CLEVELAND — The inconvenience of wearing a cloth mask for a few minutes a day while running errands isn't the end of the world for most people.
But what about those who work outside or don't have air conditioning in their building or school? Extended periods of time wearing a mask for these groups of people can be irritating or cause discomfort. So Cleveland Clinic is here to help with tips and tricks for staying safe and cool through the summer heat.
"Wearing a mask over your nose and mouth in hot weather is certainly uncomfortable, but it's quite necessary if you're going to be around other people outside of your household," internal medicine physician Janet Morgan, MD stated in a recent blog post from the Clinic. Being in hot temperatures for extended periods of time, with or without a mask, can cause heat-related illnesses such as heat exhaustion, dehydration or even heat stroke Dr. Morgan explains.
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To ease some discomfort, the Clinic advises you choose your mask wisely. "The CDC recommends using multiple layers of fabric for homemade masks, to better contain droplets that come out of your nose and mouth when you cough, sneeze and talk," the blog post explains. "Tightly woven cotton fabric is a good choice, as it's breathable and soft. If you're working directly in the sun, opt for a light-colored mask, as darker colored ones will absorb more heat."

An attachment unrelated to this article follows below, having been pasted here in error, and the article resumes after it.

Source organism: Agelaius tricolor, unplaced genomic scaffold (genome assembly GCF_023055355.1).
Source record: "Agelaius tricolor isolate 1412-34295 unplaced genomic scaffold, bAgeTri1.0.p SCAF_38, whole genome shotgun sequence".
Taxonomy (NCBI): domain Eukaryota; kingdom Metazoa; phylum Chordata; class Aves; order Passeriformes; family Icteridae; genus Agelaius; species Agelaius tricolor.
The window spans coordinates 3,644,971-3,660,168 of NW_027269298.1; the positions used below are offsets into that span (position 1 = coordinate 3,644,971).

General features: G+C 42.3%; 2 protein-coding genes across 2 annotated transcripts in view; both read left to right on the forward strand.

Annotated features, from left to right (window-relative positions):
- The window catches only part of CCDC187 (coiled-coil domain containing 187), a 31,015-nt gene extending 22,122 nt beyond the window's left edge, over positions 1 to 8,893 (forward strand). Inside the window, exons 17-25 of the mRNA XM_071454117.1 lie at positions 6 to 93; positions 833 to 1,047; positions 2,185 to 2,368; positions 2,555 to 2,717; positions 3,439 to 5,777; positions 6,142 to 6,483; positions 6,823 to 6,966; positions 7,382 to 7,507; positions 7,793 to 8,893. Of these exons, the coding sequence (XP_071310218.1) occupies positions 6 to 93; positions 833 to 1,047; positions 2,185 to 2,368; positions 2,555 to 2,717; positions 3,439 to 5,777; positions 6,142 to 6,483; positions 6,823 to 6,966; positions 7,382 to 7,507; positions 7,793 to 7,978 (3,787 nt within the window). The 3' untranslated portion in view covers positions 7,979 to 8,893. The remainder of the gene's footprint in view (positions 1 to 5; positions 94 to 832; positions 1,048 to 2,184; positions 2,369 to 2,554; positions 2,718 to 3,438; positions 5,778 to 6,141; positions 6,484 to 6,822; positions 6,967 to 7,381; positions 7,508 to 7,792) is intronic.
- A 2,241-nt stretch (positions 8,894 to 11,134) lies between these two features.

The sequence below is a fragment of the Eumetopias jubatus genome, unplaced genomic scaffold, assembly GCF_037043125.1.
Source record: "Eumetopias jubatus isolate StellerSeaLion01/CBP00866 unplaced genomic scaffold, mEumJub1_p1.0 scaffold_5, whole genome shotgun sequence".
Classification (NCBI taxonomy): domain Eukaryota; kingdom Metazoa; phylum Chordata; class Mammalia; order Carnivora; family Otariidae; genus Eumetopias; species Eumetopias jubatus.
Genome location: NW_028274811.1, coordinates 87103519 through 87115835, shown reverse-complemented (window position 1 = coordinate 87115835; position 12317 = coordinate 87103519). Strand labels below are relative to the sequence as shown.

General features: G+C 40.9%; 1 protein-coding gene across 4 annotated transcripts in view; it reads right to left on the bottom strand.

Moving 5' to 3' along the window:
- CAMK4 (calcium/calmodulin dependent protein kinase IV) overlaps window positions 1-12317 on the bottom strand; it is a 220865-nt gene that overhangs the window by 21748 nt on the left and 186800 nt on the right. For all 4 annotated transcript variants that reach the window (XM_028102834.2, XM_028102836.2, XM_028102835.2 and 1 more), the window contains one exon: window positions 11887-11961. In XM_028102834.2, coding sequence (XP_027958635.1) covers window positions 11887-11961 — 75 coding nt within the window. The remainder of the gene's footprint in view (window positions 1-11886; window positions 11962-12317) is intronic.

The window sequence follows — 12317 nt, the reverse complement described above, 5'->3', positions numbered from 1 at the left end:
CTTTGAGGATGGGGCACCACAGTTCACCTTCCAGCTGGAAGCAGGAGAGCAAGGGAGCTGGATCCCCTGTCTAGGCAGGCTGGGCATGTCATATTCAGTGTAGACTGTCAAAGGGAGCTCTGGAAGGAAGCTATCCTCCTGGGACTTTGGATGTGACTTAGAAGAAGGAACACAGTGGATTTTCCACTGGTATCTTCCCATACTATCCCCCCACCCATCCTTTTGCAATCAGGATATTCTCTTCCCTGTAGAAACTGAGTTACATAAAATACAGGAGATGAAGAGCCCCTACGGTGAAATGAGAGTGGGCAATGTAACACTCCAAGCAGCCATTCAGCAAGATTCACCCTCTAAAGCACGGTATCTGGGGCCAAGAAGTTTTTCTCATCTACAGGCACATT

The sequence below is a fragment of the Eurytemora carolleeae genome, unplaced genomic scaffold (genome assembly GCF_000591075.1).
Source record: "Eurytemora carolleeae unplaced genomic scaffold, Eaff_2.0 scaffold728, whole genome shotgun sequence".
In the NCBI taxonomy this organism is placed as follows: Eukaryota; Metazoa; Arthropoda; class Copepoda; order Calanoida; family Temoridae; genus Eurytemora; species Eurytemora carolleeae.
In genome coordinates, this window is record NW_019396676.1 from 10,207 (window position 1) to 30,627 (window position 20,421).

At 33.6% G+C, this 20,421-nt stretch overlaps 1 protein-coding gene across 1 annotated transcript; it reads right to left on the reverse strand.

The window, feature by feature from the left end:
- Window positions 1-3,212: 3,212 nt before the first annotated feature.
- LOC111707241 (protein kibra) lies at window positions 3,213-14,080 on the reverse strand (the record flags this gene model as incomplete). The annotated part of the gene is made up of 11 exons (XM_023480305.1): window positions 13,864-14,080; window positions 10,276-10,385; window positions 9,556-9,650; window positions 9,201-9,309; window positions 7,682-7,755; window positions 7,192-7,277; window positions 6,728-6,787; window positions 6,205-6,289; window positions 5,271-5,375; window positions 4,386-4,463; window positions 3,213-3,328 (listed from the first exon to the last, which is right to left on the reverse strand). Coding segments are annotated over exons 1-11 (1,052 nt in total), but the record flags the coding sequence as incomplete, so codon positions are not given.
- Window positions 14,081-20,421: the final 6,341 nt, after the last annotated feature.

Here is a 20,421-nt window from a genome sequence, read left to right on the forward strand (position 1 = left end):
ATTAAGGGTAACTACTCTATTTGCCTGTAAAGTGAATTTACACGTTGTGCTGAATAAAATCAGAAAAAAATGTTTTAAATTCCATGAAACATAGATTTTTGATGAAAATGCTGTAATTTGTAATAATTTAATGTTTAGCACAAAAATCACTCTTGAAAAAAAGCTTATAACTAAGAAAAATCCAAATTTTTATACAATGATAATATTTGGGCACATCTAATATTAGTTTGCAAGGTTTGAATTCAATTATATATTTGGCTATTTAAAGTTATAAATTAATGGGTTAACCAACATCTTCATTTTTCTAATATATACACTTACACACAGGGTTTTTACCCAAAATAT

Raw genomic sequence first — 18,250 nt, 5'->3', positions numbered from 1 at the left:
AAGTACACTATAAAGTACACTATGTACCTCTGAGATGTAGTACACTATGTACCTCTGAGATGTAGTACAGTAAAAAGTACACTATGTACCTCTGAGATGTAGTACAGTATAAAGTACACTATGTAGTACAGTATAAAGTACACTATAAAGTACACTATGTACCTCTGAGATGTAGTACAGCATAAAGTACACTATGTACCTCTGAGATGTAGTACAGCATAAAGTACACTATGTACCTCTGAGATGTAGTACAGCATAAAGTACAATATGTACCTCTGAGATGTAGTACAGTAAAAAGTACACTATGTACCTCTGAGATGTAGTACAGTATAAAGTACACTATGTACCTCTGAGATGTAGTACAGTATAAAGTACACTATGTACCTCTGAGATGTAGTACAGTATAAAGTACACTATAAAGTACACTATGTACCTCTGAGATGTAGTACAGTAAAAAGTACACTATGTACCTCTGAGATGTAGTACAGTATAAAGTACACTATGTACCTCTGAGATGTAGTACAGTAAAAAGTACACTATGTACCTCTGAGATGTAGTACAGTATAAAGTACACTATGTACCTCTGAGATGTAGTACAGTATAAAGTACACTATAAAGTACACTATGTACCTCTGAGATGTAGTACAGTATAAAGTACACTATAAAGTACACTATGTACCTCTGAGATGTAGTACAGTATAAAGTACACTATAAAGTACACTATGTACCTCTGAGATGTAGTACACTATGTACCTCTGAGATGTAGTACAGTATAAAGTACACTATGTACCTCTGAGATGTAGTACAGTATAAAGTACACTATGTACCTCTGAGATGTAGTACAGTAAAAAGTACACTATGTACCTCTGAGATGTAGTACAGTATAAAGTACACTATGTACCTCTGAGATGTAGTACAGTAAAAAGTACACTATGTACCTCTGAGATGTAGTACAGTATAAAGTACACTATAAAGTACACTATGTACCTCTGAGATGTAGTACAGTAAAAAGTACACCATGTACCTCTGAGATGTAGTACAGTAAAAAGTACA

Masks will begin to get sweaty and damp after extended use. The Clinic suggests carrying a spare (or two) to swap out for a clean one from time to time. As a mask gets wet, it decreases the protection of the mask and can even make it more uncomfortable to wear.
If able to safely away from others, you can take your mask off for a few minutes if you begin to feel uncomfortable or overheated. You should also take advantage of this time to hydrate, as you may be less likely to drink water throughout the day with a mask covering your mouth which can lead to dehydration.
Lastly, the CDC recommends wearing lightweight, loose-fitting clothes as a way to keep your body cool through the summer heat.
You should also be sure to keep your mask clean by regularly washing it. "The CDC recommends washing your masks along with your regular laundry using detergent and the warmest appropriate water setting, or by hand with a bleach solution," the post says. "Dry them completely in your dryer or by laying them flat, preferably in direct sunlight."
And be sure to get yourself out of the heat if you feel dizzy, nauseous, lightheaded, confused, faint or breathless from long periods of direct sun exposure.